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Other Issues (27-02-2007)

What is the social reality of Europe?

What is the social reality of Europe?
The European Commission launched a public consultation on February 26 to take stock of present social realities and trends in European societies.
The aim is to provide a snapshot of Europe’s changing social reality, examining social trends and their implications and drawing out key issues and challenges for Europe at all levels.
In taking up this challenge, the Commission aims to reach out to different constituencies to tap into their views on what constitutes Europe’s ‘social reality’. Views will be sought on social trends, the main factors driving Europe's social transformation, 'well-being' and the factors that contribute to it.
The exercise aims at generating a wide debate and reaching out to different constituencies and citizens.
Issues it covers include:
The rise of the citizen as consumer
  • Individuals define themselves by the choices they make over consumption. Consumption is so important to people that they are prepared to incur large consumer debts in order to sustain it: as a percentage of annual household disposable income, consumer debt stands at over 90%.
  • For the affluent, rising incomes have fuelled new sets of demands in an increasingly post-materialist society: as consumers, for new hobbies, organic food, gyms and personal trainers, and personal counselling; in business, for all kinds of consultancy; and in politics for environmental concerns.
  • The consumption race can be ultimately unsatisfying, and for those who cannot keep up, it seems a source of stress - accentuating problems of self esteem and feelings of failure. Parallel to the explosion of healthy eating fads and diets, gyms and jogging, psycho-social factors are thought to be big contributory factors to binge drinking, obesity, and mental illness.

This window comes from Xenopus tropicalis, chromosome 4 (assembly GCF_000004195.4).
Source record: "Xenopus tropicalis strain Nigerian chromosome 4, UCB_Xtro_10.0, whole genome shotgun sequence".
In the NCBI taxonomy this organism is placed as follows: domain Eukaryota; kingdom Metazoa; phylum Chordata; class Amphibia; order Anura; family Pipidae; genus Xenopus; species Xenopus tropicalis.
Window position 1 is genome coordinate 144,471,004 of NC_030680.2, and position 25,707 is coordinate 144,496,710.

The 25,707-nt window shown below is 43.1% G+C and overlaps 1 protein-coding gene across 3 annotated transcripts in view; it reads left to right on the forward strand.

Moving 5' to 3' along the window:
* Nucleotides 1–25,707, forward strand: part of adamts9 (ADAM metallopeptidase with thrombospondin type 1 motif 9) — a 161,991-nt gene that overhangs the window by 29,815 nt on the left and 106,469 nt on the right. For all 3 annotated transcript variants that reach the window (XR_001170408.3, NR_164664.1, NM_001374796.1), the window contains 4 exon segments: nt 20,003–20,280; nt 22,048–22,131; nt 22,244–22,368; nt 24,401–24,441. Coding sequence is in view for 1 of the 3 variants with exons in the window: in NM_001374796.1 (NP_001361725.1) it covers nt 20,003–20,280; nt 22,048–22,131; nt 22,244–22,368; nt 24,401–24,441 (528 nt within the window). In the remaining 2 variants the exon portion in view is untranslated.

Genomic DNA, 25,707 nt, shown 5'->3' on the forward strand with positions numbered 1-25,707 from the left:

Access to good health
  • There are wide variations in healthcare outcomes across the EU – for example, five year survival rates for bladder cancer range from 78% in Austria to 47% in Poland and Estonia.
  • Regions where income inequality is high tend to have a significantly lower life expectancy than regions where income inequality is comparatively low.
  • 7% of Europeans had taken prescription drugs in the previous 12 months due to psychological or emotional health problems and 3% had received psychotherapy in that period (7% in the Netherlands). 
  • As for obesity, the health risks can be as large as from smoking. Yet a Eurobarometer Survey showed that half of 15 -44 year olds had indulged in no vigorous physical activity in the previous seven days and 40% had not even taken part in moderate physical activity like walking for more than 30 minutes.
The consultation will be underpinned by a background document prepared by the Bureau of European Policy Advisors which examines the main drivers behind the social transformations in European societies.
This “Social Reality Stocktaking exercise” is one of the actions proposed by the European Commission in its communication of 10 May 2006 “An Agenda for European Citizens” and was endorsed by the European Council in June 2006.

More information can be found here: